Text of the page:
USA Today/Gallup Obama +7.0

Reuters/Zogby Obama +3.0

 

that RCP link showed obama ahead in 11 of the 36 polls conducte dsince feb (by my count) and where clinton leads she barely leads whereas obama is sometimes counted ahead by double digits.

 

PA yeah, but that's a stronghold for her. even the obama campaign is predicting they'll win. i haven't seen those for at least 5 months.

 

more substantively, your analysis is a regurgitation of the media echo chamber reaction to his speech. he was "incapable"?? he flat out said he rejected the guy's viewpoints. all this business about whites being scared of his blackness contradicts the arguments being made by the same people that he's not "really black". further, he's not playing the race card. he only made the speech in response to the big shitstorm that HRC and the media were playing. lastly, his speech was the only brilliantly honest assessment of race relations in the US i've seen from a mainstream politician. ever. indys who aren't morons and/or racists will see it for what it was. plus, this business has ample time to just fade away.

 

*That brings me to my second point, Obama will even lose support amongst Democrats.

 

1.) Again, his race will work against him. The independents that did support Clinton were predominantly white and middle to lower middle class. Obama will have trouble appealing to them over McCain.

 

this is the only troubling issue at this point. that poll that just came out said 28% of HRC supporters would vote mccain if obama got the nod. i also read something that siad that this sort of exit polling occurs alot during the primary processes, and usually doesn't end up being true. that analysis makes sense to me, since everyone's all heated about their candidate right now but when the attentions turn to red v blue things'll change.

 

futher, it's worth noting that mccain is equally likely to lose support amongst conservatives. consider my analysis above about him losing moderates. also, there are a lot of hardliners who don't like him because of the very image he's created for himself as a "rebel".

 

2.) There is no reason McCain shouldn't pick up a sizable amount of Hillary's Hispanic support. McCain's immigration reform bill should lead the way in his ability to capture a great deal of the Hispanic population.

 

this is ridiculous. mccainisn't going to be able to "out left" obama or hillary on immigration regardless of his work on the bill. it's quite simple - if he brings it up and pushes for anything close to "amnesty", the dem can just go "yeah, i agree" and then mccain loses a TON of his conservative support. maybe you don't remember, but this issue was a political disaster, a real lightning rod, especially for mccain. this wapo article does a pretty good job of telling that story. he was thought of as innevitable, he talked shit about immigration and found himself in 3rd, 4th, and 5th in the polls.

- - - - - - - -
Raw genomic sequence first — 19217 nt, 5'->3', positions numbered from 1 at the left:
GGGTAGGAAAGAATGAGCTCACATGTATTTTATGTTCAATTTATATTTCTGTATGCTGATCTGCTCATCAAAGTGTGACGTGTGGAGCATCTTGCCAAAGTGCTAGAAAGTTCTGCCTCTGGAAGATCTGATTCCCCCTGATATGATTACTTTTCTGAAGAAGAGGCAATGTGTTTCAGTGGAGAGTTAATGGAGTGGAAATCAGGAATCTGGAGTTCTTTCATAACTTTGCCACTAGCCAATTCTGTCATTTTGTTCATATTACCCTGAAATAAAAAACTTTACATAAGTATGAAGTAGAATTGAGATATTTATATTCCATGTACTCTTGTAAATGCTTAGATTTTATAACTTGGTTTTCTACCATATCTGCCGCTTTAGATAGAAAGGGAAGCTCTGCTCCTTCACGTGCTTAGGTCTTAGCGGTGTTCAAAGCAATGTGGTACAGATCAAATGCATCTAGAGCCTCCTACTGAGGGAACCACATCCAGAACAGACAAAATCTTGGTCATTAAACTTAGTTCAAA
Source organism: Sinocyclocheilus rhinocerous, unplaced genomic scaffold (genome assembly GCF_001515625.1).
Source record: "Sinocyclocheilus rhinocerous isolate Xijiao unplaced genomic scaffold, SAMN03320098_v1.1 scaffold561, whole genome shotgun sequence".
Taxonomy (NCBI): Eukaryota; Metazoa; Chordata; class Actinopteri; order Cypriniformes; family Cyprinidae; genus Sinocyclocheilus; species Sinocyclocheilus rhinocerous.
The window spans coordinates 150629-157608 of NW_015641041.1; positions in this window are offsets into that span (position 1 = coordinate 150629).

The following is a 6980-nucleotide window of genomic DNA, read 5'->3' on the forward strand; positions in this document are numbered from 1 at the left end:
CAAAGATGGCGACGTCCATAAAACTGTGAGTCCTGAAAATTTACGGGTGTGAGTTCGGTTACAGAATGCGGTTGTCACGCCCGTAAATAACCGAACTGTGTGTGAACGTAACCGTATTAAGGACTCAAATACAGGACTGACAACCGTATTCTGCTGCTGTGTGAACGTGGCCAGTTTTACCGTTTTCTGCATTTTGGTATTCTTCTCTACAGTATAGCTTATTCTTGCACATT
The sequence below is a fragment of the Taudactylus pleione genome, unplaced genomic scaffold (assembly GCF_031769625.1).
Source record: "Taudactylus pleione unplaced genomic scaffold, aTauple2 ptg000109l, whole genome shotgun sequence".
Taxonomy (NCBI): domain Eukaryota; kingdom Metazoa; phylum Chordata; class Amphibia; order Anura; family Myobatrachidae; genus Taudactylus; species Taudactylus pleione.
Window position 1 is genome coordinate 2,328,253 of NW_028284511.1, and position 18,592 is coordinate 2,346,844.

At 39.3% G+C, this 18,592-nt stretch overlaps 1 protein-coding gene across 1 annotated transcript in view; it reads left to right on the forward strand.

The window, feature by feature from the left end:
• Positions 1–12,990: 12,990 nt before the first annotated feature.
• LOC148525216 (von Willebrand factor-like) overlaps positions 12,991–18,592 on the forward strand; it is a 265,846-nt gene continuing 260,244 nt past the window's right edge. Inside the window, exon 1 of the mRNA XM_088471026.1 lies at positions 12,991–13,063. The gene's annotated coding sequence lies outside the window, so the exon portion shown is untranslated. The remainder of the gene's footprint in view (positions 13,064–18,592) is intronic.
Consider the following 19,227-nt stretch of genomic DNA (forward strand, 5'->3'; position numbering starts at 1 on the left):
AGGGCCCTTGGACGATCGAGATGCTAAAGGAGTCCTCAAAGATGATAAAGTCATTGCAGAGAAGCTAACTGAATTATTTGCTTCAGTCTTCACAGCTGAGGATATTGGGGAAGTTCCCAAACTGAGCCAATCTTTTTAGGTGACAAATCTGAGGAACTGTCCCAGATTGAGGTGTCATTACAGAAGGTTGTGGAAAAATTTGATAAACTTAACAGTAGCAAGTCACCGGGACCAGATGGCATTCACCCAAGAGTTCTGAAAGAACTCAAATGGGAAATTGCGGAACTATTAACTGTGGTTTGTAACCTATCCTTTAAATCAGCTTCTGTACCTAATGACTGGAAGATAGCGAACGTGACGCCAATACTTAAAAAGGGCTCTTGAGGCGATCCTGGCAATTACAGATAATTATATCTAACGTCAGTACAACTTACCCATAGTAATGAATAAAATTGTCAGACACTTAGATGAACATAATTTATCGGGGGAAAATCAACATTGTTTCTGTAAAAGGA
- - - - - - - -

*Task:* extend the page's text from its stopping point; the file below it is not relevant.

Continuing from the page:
i did, and said exactly what i thought it would:

"Historically, the pollsters say, voters who are distraught over a primary candidate in the spring often return to the fold by the fall.

 

Here’s more from Gallup, which surveyed more than 6,600 Democratic voters between March 7 and March 22, with a margin of sampling error of 2 percentage points:

 

“… it may be equally likely that they fall back into line by the time of the general election. It is worth noting that in Gallup’s historical final pre-election polls from 1992 to 2004, 10 percent or less of Republicans and Democrats typically vote for the other party’s presidential candidate."

 

 

*My final point is quite simply that the electoral college favors McCain.

1.) Discounting Florida and Michigan was one of the stupidest things the DNC could have done. Now no one in either state really knows about Obama. Florida should be an easy take for McCain with Gov. Crist's support (and possible Veep nomination). Michigan not so much, but McCain's is starting ahead in awareness versus the "uncommitted" candidate.

 

because they don't have the news in MI and FL and there's no time to campaign there before november? granted FL will be tough, but it's always been tough. i'm not hearing a single coherent argument from anyone that puts mccain on the map in MI. the dems did the right thing. rules is rules and if they'd let states rush the deadlines now, the next cycle would have been anarchy. plus, MI just recently decided on their own that they're not gonna seek to challenge.

 

2.) Obama's victories have come primarily from red states (besides his home state of Illinois and a few other exceptions like ) He's not going to win Mississippi, Georgia, North Carolina, South Carolina, Alabama, Kansas, Utah, North Dakota, Wyoming, or even Nebraska. It just won't happen, and he doesn't have the time to visit these states to try.

 

why can't he win them? the dude exploded turnout record in most of those states and with a smart VP choice, they all become competitive - something they haven't been for a long time.

 

he doesn't have time? do you own a calendar? he's got 8 months.

 

Hillary's strong showing in Texas, Ohio, Pennsylvania, Missouri, and even California will be sorely missed.